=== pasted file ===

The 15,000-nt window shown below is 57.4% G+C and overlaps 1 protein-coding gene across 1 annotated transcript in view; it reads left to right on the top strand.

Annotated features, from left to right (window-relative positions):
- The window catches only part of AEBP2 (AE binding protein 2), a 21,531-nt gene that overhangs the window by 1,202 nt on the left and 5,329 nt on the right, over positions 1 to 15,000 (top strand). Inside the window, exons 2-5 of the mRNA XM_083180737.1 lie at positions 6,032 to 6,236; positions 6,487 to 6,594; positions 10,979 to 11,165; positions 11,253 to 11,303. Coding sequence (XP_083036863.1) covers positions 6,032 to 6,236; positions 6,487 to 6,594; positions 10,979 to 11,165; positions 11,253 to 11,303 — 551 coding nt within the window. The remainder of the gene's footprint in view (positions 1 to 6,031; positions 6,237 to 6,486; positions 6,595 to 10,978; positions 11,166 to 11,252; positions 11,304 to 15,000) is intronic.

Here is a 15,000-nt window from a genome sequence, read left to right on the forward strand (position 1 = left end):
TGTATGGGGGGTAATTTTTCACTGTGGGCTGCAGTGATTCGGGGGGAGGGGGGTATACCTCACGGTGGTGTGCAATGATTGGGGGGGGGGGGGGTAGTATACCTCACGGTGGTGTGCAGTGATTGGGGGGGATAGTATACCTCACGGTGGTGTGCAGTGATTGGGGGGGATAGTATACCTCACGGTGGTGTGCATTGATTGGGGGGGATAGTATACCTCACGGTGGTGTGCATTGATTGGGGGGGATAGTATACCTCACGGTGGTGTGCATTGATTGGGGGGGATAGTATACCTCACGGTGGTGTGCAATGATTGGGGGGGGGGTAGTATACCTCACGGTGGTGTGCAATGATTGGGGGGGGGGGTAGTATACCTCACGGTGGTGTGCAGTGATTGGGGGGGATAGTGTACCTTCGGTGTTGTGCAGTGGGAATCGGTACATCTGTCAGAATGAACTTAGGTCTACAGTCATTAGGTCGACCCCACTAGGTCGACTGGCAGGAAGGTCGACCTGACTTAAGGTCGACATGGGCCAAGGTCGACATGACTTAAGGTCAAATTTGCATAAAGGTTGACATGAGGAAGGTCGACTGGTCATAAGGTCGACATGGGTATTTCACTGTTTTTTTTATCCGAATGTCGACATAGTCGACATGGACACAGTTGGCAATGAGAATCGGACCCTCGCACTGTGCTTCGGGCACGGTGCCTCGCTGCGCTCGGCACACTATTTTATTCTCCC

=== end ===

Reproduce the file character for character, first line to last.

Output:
The 15,000-nt window shown below is 57.4% G+C and overlaps 1 protein-coding gene across 1 annotated transcript in view; it reads left to right on the top strand.

Annotated features, from left to right (window-relative positions):
- The window catches only part of AEBP2 (AE binding protein 2), a 21,531-nt gene that overhangs the window by 1,202 nt on the left and 5,329 nt on the right, over positions 1 to 15,000 (top strand). Inside the window, exons 2-5 of the mRNA XM_083180737.1 lie at positions 6,032 to 6,236; positions 6,487 to 6,594; positions 10,979 to 11,165; positions 11,253 to 11,303. Coding sequence (XP_083036863.1) covers positions 6,032 to 6,236; positions 6,487 to 6,594; positions 10,979 to 11,165; positions 11,253 to 11,303 — 551 coding nt within the window. The remainder of the gene's footprint in view (positions 1 to 6,031; positions 6,237 to 6,486; positions 6,595 to 10,978; positions 11,166 to 11,252; positions 11,304 to 15,000) is intronic.

Here is a 15,000-nt window from a genome sequence, read left to right on the forward strand (position 1 = left end):
TGTATGGGGGGTAATTTTTCACTGTGGGCTGCAGTGATTCGGGGGGAGGGGGGTATACCTCACGGTGGTGTGCAATGATTGGGGGGGGGGGGGGTAGTATACCTCACGGTGGTGTGCAGTGATTGGGGGGGATAGTATACCTCACGGTGGTGTGCAGTGATTGGGGGGGATAGTATACCTCACGGTGGTGTGCATTGATTGGGGGGGATAGTATACCTCACGGTGGTGTGCATTGATTGGGGGGGATAGTATACCTCACGGTGGTGTGCATTGATTGGGGGGGATAGTATACCTCACGGTGGTGTGCAATGATTGGGGGGGGGGTAGTATACCTCACGGTGGTGTGCAATGATTGGGGGGGGGGGTAGTATACCTCACGGTGGTGTGCAGTGATTGGGGGGGATAGTGTACCTTCGGTGTTGTGCAGTGGGAATCGGTACATCTGTCAGAATGAACTTAGGTCTACAGTCATTAGGTCGACCCCACTAGGTCGACTGGCAGGAAGGTCGACCTGACTTAAGGTCGACATGGGCCAAGGTCGACATGACTTAAGGTCAAATTTGCATAAAGGTTGACATGAGGAAGGTCGACTGGTCATAAGGTCGACATGGGTATTTCACTGTTTTTTTTATCCGAATGTCGACATAGTCGACATGGACACAGTTGGCAATGAGAATCGGACCCTCGCACTGTGCTTCGGGCACGGTGCCTCGCTGCGCTCGGCACACTATTTTATTCTCCC